sjt.xtab (Print contingency tables)

31 Gedanken zu „sjPlot R-package

  1. Howdy Strenge Thanks for you great job!
    The horizontal borders in default are set as double lines in the output table. How can I change them into single lines, which are required by APA style.

    Thanks so much!


  2. That’s probably my favorite R package of the months, thanks a lot for this!
    Tables like this have been the only thing I missed in R, so I’m disturbingly excited about this.

    I hope you’ve gained enough support to improve and maintain the package, I’m hoping to recommend it to a whole bunch of people:)

  3. Daniel,
    Thank you so much for this package! I use it almost every day. It is wonderful. It makes my reports for behavioral health programs at San Francisco Department of Public Health beautiful and meaningful.

  4. Amazing package and exactly what I was looking for. Only issue I am having right now is that whenever I try to put sjt.frq into a knitr document, the resulting HTML document losses the formatting for the table. Any way to fix that?

    1. Currently, you can only plot in grey-scale, but not in b/w with different line types. However, I have thought about this option, too. This might be a feature for a next update.

      1. Hi Daniel, thanks so much for your efforts to develop all this! Your function is super convenient and easy to use. That said, I would like to follow up on saalchris’s question whether it is possible (by now) in any way to have different linetypes instead of different colors for the various slopes. I would like to use the output for an article that will be printed in b/w and it is very hard to visually associate the slopes‘ colors with the legend, especially when confidence intervals are plotted, too. Thank you!

  5. Dear Daniel, I have to say thank you for your wonderful package. I was wondering if everything is alright with argumentation for plots. I am currently working on glm model and I wanted to add new labels to independent variables. I do the following:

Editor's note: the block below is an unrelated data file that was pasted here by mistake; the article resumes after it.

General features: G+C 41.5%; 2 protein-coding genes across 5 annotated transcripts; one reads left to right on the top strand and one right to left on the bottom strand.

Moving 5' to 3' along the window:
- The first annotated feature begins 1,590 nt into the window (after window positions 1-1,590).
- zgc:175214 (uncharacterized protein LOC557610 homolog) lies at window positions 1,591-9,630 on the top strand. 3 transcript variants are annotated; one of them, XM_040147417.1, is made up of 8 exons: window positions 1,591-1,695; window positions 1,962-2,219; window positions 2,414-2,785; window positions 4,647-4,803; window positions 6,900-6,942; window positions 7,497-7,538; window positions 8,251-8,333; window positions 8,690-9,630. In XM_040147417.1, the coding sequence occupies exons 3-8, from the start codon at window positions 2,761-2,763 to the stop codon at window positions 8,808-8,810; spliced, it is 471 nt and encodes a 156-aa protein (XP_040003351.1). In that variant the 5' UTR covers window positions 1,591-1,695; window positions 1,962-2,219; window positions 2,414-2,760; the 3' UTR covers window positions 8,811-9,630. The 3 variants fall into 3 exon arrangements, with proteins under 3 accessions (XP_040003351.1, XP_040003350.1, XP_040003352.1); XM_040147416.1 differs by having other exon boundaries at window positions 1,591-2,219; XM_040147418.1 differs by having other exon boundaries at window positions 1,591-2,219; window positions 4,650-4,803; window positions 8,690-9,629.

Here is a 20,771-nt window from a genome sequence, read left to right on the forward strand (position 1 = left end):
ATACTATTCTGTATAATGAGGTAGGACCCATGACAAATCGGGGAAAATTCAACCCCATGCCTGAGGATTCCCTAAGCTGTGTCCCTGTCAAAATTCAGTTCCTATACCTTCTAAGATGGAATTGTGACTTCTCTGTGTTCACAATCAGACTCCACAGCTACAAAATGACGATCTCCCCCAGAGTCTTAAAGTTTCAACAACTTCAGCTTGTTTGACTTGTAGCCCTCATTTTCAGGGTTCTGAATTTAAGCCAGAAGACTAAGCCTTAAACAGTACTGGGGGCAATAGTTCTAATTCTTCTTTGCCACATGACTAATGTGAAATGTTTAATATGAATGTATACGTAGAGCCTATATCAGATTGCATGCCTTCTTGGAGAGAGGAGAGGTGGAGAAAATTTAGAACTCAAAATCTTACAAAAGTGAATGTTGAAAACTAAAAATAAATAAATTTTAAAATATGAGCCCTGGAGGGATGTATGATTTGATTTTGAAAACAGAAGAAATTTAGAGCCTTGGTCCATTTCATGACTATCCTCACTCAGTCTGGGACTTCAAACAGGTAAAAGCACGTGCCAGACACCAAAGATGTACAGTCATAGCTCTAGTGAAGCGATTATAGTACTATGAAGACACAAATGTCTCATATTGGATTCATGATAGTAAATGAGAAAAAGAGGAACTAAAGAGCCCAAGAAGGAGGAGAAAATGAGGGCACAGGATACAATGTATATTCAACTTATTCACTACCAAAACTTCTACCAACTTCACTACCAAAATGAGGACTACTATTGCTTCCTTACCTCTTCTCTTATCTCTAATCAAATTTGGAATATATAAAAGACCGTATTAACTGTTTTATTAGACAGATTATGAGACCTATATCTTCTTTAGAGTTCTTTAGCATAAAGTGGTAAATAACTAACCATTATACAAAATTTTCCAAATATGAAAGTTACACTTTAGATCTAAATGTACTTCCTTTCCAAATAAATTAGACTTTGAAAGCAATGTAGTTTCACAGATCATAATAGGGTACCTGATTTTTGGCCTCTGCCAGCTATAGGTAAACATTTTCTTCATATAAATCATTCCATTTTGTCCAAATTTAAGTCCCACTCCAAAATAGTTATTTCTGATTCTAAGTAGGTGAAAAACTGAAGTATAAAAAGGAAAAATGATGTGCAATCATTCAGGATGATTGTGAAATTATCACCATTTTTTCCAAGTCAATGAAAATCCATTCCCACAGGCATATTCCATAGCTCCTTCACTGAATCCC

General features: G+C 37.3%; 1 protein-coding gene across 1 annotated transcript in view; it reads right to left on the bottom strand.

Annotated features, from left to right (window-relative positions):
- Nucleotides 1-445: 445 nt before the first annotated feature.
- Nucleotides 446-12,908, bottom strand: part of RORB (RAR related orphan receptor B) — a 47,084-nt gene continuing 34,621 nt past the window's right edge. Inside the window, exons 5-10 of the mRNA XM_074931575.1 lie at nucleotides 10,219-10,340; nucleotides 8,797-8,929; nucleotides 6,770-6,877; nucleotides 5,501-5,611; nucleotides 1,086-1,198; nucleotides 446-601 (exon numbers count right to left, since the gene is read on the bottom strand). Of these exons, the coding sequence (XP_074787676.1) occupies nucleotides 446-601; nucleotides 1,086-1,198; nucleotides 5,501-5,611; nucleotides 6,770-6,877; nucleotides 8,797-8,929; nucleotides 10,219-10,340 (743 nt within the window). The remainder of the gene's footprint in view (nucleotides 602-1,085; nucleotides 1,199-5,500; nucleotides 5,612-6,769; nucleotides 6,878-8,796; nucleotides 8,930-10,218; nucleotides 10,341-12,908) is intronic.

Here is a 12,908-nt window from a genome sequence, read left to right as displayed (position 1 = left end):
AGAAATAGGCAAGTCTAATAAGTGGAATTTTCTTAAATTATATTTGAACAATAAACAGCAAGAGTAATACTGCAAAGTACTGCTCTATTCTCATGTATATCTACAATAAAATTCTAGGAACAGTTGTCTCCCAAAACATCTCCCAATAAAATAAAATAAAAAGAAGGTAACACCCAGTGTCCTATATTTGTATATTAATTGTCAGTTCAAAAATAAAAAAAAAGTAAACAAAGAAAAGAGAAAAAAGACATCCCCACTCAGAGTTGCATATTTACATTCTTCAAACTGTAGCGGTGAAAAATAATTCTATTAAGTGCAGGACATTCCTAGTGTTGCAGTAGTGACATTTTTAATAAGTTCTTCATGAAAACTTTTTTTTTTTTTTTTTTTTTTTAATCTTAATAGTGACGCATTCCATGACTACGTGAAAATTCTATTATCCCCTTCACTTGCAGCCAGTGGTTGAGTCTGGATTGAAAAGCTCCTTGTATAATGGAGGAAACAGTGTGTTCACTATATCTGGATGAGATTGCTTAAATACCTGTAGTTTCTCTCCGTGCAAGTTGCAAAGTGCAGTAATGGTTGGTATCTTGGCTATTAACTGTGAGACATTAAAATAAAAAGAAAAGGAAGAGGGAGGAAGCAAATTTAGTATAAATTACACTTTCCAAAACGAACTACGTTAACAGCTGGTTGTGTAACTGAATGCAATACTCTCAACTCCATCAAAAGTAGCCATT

sjp.glm(model2, type = „prob“, = TRUE,
    axisLabels.y = c(„Age“, „Education“), geom.colors=“ds“)

    Unfortunately, labels does not change as well as grey palette, which I specify with „gs“. I probably do something wrong. Could you please help me with that?

  6. Dear Daniel
    Thank you for this amazing package.
    I’m not sure if this is the right place for my question.
    I came across an issue with the odds ratio plot. I used it to plot the odds ratios for a logistic model with several continuous variables and several factor variable with more than two levels. In my model formula, they are mixed in the form:
    fit<-glm(y~factor1+continuous_var1+factor2+continuous_var2 and so on.
    When I call the sjp.glm(fit1) I get the odds ratio plot, but their are some weird odds included. Say, for example the factor 1 has the levels a, b, c. In the plot they are correctly listed, but additionally a new factor, which doesn't exist appears. To keep with the example, it would be named factor1a. Also, some actual existing variables are omitted in the plot. This doesn't happen, when I order the model in the form:
    fit<-glm(y~continuous_var1+continuous_var2+factor1+factor2 and so on.
    I just thought you might want to know this issue.

  7. Hi
    I put together this little example. As i wrote it, I found out, that you don’t need more than one factor and continuous variable. The error occours with one of each, too.
    #generate data
    factor1<-rep(c("a","b","c", "d"),100)
    #fit logistic model
    #plot model

    I hope it will help.